A solution or choice? Diplomacy and soft power in Iran-US relations

January 31, 2020 Blog , , , , 0

Elsa Kotorri | 31 Jan 2020

Ideological warfare – it seems that this is happening between Iran and the United States of America lately. Since Donald Trump came to the presidency of the US, Iran cannot sleep comfortably.

The United States and Iran have been in ideological-political conflict since the Islamic Revolution of 1979. Over the past 40 years, there have been numerous ups and downs in the relations between the two countries, but things have started to deteriorate sharply since Donald Trump’s rise to power. He withdrew the United States from the nuclear deal reached with great difficulty by his predecessor, Barack Obama. The deal was aimed at reducing the Islamic Republic’s nuclear activities, offering Iran relief from economic sanctions.

More than that, both countries have been embroiled in fierce aggression by confusing international peace and including a number of other states that were part of the 2015 nuclear weapons reduction deal by Iran. As Iran faces the consequences of economic sanctions, the question arises: why did the United States withdraw from the agreement? US President Donald Trump abandoned the deal in 2018, saying he wanted to force Iran to negotiate a new deal that would put further stronger brakes on the nuclear program and also halt the development of ballistic missiles. However, this request by President Trump has led Iran to reject the new treaty changes by gradually withdrawing and threatening to increase the amount of uranium production. This statement by the Iranian government was meant to aggravate relations between the two countries, bringing empirical consequences through concrete attacks.

The murder of Iranian Quds Force commander Qasem Soleimani on January 3 at the Baghdad International Airport also brought finalisation of Iranian threats by attacking US bases in Iraq in response to the United States’ deadly attack on the commander. The United States has received mixed reactions from the international community. The UN has called on both countries to refrain from their actions in the future, while other internationals feel the danger that peace is at stake and could lead the world to a third world war.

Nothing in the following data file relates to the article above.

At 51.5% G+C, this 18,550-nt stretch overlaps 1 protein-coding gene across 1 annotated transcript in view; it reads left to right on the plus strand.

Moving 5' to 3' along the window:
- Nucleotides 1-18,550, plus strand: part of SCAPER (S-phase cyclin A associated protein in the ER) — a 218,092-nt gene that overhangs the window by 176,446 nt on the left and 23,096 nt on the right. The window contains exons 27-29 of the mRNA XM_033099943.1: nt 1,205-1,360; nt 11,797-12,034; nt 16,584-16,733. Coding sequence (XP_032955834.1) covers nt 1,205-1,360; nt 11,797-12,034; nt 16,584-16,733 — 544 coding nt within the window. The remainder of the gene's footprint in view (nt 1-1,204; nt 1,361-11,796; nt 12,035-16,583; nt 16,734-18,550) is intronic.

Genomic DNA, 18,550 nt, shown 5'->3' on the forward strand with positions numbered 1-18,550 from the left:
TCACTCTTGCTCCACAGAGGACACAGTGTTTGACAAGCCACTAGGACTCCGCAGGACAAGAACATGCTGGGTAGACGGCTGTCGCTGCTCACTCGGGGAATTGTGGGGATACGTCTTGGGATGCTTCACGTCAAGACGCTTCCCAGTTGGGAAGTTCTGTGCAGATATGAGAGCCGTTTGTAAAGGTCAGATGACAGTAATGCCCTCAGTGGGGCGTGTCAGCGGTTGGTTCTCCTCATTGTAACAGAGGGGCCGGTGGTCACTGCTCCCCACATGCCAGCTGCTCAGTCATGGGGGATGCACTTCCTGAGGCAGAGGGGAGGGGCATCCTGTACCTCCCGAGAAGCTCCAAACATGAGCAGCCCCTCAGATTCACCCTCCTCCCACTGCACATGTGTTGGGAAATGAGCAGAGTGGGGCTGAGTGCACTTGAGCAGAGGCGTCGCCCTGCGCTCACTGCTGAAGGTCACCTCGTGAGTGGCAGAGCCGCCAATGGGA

Various sources report that most of the decisions the White House has taken on Iran have been made without consulting the US Congress, and this leads us to believe that, more than international, this issue may be personal between the two leaders. In my opinion, both countries can hold talks to normalise relations, finding support in international law as well, but this issue is narrower and exists in the minds of both leaders. This seems like a game to show their mental powers by using discrete diplomacy and justifying themselves that all this is for world peace.

Attacks, harsh public statements, justified killings with weak and unproven arguments and threats can never be elements of soft power. And more so to feel proud and irresponsible with the utopian situation that has been caused. Some phenomena, in my opinion, cannot be explained by international law, as today diplomacy and peace are the strongest justification for launching a war, but are the weakest reasons to end it. History has often shown us that conflicts usually start from large countries or at least claim to be superpowers, and always disappear from “small” countries that are never taken into account for their contribution and potential.

Improving relations between the two countries is not distant but difficult, and this is because the right cards are playing from the wrong countries. Diplomacy and all its means, more than ever before, is weak and worthless to regulate relations between the two countries. Diplomacy and soft power do not always mean solutions, they sometimes mean choices.


Photo: The ministers of foreign affairs and other officials from the P5+1 countries, the European Union and Iran while announcing the framework of a Comprehensive agreement on the Iranian nuclear programme on 2 April 2015. [Wikipedia Commons]

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